Her curly top was unmanageable and to tame it brought tears in her stormy green eyes. She was volatile by nature and teetered between one crisis and another.  Her rages crested like boiling milk and subsided as quickly.  Professors Malloy were certain she was their reincarnated great aunt Tillie as Amber was her spitting image.  Dougie, Tom and Mike adored their little sister and were her adoring slaves.  Amber tried her best to ape her elder brothers and was good in all sports and could chug beer like them.  Everyone made fun of her pug nose but her gamin face with high cheekbones and wide forehead offset it well.  She’d say that having been punched in growing years that was to be expected!


Amber was four years old when the family went to Cape Cod for summer vacation.  That is when her dreams began.  Every night she would wake up screaming. In the dream she would appear to be drowning and beg for help.  The whole family was in a tizzy.  Quickly they gave her sweet chamomile tea to calm her down.  On return to New York, the psychologist brother tried to speak to her and get to know what was going on in her mind but was at a loss as he had known her all of her four years and no untoward incident came to mind.  He prescribed a very mild sedative for such episodes.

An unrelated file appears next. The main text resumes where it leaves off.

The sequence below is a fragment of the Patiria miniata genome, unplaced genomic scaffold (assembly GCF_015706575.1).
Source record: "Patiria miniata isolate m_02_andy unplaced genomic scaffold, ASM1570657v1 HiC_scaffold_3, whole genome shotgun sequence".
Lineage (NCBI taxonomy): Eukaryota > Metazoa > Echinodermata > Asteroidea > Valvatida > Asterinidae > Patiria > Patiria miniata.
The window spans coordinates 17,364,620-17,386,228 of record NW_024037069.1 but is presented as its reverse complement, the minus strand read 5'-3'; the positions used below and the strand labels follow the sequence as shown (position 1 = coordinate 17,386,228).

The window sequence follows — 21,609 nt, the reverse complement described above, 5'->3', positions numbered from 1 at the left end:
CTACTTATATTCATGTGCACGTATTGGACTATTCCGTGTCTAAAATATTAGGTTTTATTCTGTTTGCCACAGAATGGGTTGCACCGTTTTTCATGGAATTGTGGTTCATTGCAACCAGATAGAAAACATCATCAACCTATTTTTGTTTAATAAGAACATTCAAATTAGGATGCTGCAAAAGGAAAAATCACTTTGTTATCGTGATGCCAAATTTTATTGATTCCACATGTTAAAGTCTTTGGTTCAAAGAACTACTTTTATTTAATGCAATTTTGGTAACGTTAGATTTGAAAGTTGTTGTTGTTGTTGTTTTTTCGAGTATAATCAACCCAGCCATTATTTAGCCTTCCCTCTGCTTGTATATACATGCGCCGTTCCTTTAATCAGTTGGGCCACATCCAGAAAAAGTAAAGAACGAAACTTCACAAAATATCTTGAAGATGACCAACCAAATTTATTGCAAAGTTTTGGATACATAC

At twenty Amber was a world class painter and once the professors had discovered her talent, sky was the limit.  They had all encouraged her every step of the way and she had become a name in the city and state.  There was a brooding quality in her paintings with incredible floral designs evocative of magical Arabian deserts and the Sirocco.  She seemed like a turbulent semi tragic mix of an Irish beauty with elements of the desert wind and sandstorms swirling within.  She had been to Paris and Italy and the artist colonies in the California coast to hone her talent. 


There was a great buzz in the fine arts world about the incredible Sculpture from India by an upcoming painter Neil Sindhwani.  Amber was eager to have a look too.  She entered the circular Guggenheim Museum where the exhibition was being held and gradually made her way to the winning entry.  On seeing the lovers she turned to stone!  She knew these faces! They tormented her every time she had those awful dreams.  She had to meet this Neil guy and get to the bottom of this mystery.